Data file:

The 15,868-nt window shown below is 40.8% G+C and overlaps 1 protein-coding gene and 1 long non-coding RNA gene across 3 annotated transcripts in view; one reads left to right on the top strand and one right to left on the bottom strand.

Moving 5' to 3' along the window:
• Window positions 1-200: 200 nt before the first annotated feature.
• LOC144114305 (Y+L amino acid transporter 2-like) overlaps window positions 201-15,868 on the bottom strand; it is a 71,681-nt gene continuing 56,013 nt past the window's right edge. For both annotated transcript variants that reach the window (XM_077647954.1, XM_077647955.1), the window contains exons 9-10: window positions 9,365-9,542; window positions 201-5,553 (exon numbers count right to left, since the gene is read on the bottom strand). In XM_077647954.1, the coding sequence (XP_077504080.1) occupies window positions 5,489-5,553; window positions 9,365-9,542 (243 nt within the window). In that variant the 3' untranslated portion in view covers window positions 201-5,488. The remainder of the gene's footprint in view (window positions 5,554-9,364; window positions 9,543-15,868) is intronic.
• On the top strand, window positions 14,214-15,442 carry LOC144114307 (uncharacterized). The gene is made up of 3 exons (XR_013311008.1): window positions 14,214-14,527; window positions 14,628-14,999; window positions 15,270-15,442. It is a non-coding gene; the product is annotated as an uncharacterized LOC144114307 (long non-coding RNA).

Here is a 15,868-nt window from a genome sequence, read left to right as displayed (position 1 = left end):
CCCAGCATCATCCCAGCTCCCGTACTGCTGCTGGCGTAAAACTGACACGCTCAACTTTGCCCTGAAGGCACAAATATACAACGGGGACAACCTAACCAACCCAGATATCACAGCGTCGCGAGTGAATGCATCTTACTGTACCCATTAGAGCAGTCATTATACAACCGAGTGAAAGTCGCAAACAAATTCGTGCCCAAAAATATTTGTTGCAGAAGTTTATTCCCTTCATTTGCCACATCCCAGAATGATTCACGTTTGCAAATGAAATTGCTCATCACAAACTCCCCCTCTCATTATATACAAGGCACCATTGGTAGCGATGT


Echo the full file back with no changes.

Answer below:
The 15,868-nt window shown below is 40.8% G+C and overlaps 1 protein-coding gene and 1 long non-coding RNA gene across 3 annotated transcripts in view; one reads left to right on the top strand and one right to left on the bottom strand.

Moving 5' to 3' along the window:
• Window positions 1-200: 200 nt before the first annotated feature.
• LOC144114305 (Y+L amino acid transporter 2-like) overlaps window positions 201-15,868 on the bottom strand; it is a 71,681-nt gene continuing 56,013 nt past the window's right edge. For both annotated transcript variants that reach the window (XM_077647954.1, XM_077647955.1), the window contains exons 9-10: window positions 9,365-9,542; window positions 201-5,553 (exon numbers count right to left, since the gene is read on the bottom strand). In XM_077647954.1, the coding sequence (XP_077504080.1) occupies window positions 5,489-5,553; window positions 9,365-9,542 (243 nt within the window). In that variant the 3' untranslated portion in view covers window positions 201-5,488. The remainder of the gene's footprint in view (window positions 5,554-9,364; window positions 9,543-15,868) is intronic.
• On the top strand, window positions 14,214-15,442 carry LOC144114307 (uncharacterized). The gene is made up of 3 exons (XR_013311008.1): window positions 14,214-14,527; window positions 14,628-14,999; window positions 15,270-15,442. It is a non-coding gene; the product is annotated as an uncharacterized LOC144114307 (long non-coding RNA).

Here is a 15,868-nt window from a genome sequence, read left to right as displayed (position 1 = left end):
CCCAGCATCATCCCAGCTCCCGTACTGCTGCTGGCGTAAAACTGACACGCTCAACTTTGCCCTGAAGGCACAAATATACAACGGGGACAACCTAACCAACCCAGATATCACAGCGTCGCGAGTGAATGCATCTTACTGTACCCATTAGAGCAGTCATTATACAACCGAGTGAAAGTCGCAAACAAATTCGTGCCCAAAAATATTTGTTGCAGAAGTTTATTCCCTTCATTTGCCACATCCCAGAATGATTCACGTTTGCAAATGAAATTGCTCATCACAAACTCCCCCTCTCATTATATACAAGGCACCATTGGTAGCGATGT